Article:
The Philippine economy has grown consistently for 83 consecutive quarters or nearly 21 years. From all indications, it will continue to grow in the foreseeable future.
It has not always been this way. In the past, Philippine growth so famously followed a boom-and-bust cycle. It would grow in spurts and then enter into episodes of contraction. This pattern discouraged long-term investments and attracted carpetbaggers who would loot the economy in good times and flee when the going gets rough.
In the early nineties, everything that could possibly go wrong in an economy afflicted ours. We had acute power shortages. We labored under the crushing weight of a large debt overhang. Militant trade unions were driving labor-intensive industries away, resulting in mounting unemployment and widespread poverty. Our politics was unstable. Inflation ran rampant. Monopolies ruled an uneven business playing field.
This was the time we were called The Sick Man of Asia. While our neighbors surged, our economy sputtered. We seemed destined to stagger from one crisis to the next.
Then reforms were introduced, often painfully. The economy was liberalized. Key sections were privatized. Fiscal stability was restored. Growth gained more solid footing.
As economic sanity was restored, growth became more sustainable. Every piece of reform, however, had to be fought for in the arena of public debate. The bearers of dead ideologies resisted reform every step of the way.
Where winning the public debate to get our policies right required that our economists occupy the frontline in public deliberations. Economic literacy needed to thrive against ideological folly and wishful thinking. The problems that hounded our society had to be thought through in the disciplined manner of economics.
After over two decades of hard reforms and sustained growth, there is reason for economists to be cheerful. Modernity is being won inch by inch. The “dismal science” is increasingly becoming the popular mode by which we arrive at the right policies.
The cheerfulness among economists is reflected in the title of a new book to be launched tomorrow. Momentum: Economic Reforms for Sustaining Growth collects in a single volume some of the best essays written for popular consumption by some of our most thoughtful economic thinkers.
Momentum is a selection of newspaper columns written by Romeo Bernardo, Calixto Chikiamco, Emmanuel de Dios, Raul Fabella and the late Cayetano Paderangga Jr. Edited by veteran business journalist Roel Landingin, it features a foreword by Felipe Medalla.
The book is published by the Foundation for Economic Freedom (FEF), a group of policy reformers that came together in the nineties to take up the challenge of public advocacy. With excellently written essays, the book serves as useful reader on the policy issues of the day as well as the disciplined thinking needed to get those policies right.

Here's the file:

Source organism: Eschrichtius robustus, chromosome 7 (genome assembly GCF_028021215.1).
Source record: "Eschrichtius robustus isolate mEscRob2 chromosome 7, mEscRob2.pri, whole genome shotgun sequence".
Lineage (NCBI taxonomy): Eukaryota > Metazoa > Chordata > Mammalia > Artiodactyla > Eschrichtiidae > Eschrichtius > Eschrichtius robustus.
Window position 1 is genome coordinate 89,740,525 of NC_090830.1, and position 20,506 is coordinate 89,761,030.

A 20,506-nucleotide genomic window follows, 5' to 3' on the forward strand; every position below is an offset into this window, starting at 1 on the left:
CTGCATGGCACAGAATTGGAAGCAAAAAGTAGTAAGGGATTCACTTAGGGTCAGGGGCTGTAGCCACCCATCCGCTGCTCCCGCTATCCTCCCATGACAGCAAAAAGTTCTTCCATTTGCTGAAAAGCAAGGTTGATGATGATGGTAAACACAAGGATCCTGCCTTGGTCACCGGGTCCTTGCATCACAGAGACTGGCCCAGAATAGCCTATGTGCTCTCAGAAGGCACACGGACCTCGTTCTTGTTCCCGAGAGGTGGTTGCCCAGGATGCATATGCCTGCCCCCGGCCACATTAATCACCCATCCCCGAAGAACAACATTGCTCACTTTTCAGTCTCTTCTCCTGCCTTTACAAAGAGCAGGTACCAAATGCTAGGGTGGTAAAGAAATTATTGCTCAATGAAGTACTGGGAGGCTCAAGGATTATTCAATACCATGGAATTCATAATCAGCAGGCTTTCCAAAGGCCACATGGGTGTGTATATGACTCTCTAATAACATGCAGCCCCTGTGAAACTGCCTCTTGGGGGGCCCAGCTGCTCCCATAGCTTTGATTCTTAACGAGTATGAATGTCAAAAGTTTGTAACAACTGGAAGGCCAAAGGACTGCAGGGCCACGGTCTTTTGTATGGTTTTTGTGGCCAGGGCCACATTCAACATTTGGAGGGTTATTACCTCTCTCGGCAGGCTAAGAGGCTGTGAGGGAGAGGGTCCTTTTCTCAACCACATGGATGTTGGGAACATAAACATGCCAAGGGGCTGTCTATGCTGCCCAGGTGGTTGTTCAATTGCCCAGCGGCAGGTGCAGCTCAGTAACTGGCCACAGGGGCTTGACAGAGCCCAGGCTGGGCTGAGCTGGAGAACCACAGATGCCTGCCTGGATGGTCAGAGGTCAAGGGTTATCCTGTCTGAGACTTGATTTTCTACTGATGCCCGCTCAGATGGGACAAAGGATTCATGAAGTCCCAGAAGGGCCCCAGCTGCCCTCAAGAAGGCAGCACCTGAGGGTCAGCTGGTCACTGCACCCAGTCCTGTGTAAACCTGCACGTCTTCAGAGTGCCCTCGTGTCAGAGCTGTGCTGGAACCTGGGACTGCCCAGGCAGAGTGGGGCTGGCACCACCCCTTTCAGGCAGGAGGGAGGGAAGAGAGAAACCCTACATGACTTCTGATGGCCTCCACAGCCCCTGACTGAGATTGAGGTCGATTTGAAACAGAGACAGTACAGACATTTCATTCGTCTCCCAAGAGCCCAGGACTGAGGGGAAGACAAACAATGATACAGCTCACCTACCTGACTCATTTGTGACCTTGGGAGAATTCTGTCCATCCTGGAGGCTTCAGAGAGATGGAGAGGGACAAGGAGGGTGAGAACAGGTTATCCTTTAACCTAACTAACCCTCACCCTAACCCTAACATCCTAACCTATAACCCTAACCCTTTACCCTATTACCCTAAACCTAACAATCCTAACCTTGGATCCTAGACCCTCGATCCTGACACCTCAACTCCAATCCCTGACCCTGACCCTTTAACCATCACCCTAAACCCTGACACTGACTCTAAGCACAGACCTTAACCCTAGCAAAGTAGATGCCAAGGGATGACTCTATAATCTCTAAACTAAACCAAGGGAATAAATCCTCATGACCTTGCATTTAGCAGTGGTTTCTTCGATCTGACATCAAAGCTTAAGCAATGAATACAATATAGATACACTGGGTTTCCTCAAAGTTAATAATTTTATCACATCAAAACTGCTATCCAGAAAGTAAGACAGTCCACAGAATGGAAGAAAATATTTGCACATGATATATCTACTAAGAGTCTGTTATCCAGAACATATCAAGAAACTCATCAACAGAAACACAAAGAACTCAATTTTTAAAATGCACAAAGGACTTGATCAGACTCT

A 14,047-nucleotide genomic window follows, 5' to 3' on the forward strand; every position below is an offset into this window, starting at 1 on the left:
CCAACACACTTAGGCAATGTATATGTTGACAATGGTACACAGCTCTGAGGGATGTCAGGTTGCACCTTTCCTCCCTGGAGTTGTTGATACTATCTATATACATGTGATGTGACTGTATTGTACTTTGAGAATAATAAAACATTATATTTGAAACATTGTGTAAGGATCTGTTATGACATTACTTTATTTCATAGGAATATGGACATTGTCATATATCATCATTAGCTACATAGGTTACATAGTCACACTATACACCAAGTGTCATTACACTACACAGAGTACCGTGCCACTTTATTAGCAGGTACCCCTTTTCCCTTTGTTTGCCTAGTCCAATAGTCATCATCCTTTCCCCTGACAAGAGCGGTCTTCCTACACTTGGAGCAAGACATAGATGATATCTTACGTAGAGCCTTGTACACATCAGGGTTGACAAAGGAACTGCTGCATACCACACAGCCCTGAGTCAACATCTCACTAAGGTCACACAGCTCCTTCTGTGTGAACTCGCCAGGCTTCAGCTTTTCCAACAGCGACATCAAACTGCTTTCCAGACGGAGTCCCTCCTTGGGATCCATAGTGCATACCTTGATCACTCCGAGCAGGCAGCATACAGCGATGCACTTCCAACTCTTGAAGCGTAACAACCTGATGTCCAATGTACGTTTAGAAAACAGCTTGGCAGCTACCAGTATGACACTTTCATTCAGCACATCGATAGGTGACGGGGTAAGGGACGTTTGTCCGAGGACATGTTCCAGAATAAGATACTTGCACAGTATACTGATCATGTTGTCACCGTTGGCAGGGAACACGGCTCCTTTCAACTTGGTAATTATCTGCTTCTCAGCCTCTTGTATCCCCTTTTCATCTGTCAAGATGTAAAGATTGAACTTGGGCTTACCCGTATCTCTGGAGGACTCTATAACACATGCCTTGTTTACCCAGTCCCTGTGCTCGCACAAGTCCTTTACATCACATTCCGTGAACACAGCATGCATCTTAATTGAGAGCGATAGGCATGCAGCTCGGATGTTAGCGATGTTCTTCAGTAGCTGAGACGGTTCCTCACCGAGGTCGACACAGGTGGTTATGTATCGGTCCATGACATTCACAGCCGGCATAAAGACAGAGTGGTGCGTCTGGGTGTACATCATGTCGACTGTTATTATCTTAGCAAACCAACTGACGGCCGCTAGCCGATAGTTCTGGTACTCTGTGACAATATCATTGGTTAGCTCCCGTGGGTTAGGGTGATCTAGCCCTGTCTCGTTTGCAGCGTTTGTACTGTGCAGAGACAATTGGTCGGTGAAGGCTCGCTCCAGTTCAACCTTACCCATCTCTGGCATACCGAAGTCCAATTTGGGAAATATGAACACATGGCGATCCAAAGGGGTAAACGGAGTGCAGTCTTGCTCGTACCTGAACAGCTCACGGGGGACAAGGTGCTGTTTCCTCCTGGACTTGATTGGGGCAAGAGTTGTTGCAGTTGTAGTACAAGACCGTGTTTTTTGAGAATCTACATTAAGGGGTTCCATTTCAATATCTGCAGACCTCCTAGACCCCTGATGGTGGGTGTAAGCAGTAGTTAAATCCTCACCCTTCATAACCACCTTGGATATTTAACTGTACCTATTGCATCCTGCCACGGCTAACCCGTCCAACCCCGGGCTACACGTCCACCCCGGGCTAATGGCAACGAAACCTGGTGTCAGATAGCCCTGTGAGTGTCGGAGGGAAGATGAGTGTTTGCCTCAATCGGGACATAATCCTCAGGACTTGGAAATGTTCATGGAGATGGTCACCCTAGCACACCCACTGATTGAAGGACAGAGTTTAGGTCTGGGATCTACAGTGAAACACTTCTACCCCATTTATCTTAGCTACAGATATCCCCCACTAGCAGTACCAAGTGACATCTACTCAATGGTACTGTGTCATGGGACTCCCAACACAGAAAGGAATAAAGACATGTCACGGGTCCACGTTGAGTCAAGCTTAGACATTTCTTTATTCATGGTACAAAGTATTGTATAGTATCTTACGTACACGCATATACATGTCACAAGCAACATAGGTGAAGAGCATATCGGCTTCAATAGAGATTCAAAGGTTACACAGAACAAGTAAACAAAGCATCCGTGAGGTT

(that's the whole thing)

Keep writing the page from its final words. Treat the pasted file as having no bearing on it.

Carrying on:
The book will be launched 5 pm tomorrow at the Fairmont Hotel.
The Supreme Court, I am sure, needs a good dose of hard economic thinking in framing its rulings.
Last August, for instance, the Court ruled that the two water concession companies had violated Section 8 of the Clean Water Act requiring them to install sewerage systems in their concession areas. For this, the Court imposed a fine of P921 million on each of the two companies. In addition, they were levied a fine of P322,102 for each day the installation of sewerage systems remains incomplete.
In order to comply with the ruling, however, the two concessionaires need to dig up over 1,000 kilometers of road in the Metro Manila area. Should they begin doing that in any substantial manner, the already congested roads will be even more clogged. Should they try to do the task all at once, we might as well close down the metropolitan area and accept all the economic losses this entailed.
Furthermore, the two concessionaires need to raise hundreds of billions to fund the massive construction activities associated with installing sewerage lines. The banks will lend them that money only if they are assured the debts could be repaid by charging consumers more. This will cause a surge in water tariffs by several thousand percent. Not only will consumers be unhappy with this, it will cause a substantial redirection of disposable income with severe effects on our economic performance.
In a word, the Court has handed the concessionaires an impossible mission with grave economic consequences. At the moment, the more urgent task is for the concessionaires to develop new raw water sources. Last week, water levels at the Angat Dam began declining again. That means we will face an even more severe shortage at the start of next year.
The concessionaires have appealed the said ruling, pointing out that in 2011 the Court already ruled on the same Section 8 of the Clean Water Act. In that ruling, the Court gave the concessionaires up to 2037 to complete full sewerage connection in their service areas.
The first ruling was a vastly more reasonable one. After all, the responsibility of building a modern sewerage system does not rest on the concessionaires alone. The DPWH must come up with an over-all plan for building the sewerage system and the local governments need to provide the land for new water treatment facilities. In the meantime, the concessionaires are working on interconnecting homes and buildings with existing sewerage lines.
The fines, too, seem grossly inappropriate. The concessionaires were working well within the 2011 Court ruling that seems to have been overlooked in the August 2019 ruling.
The Court needs to rule within the parameters of what is doable.
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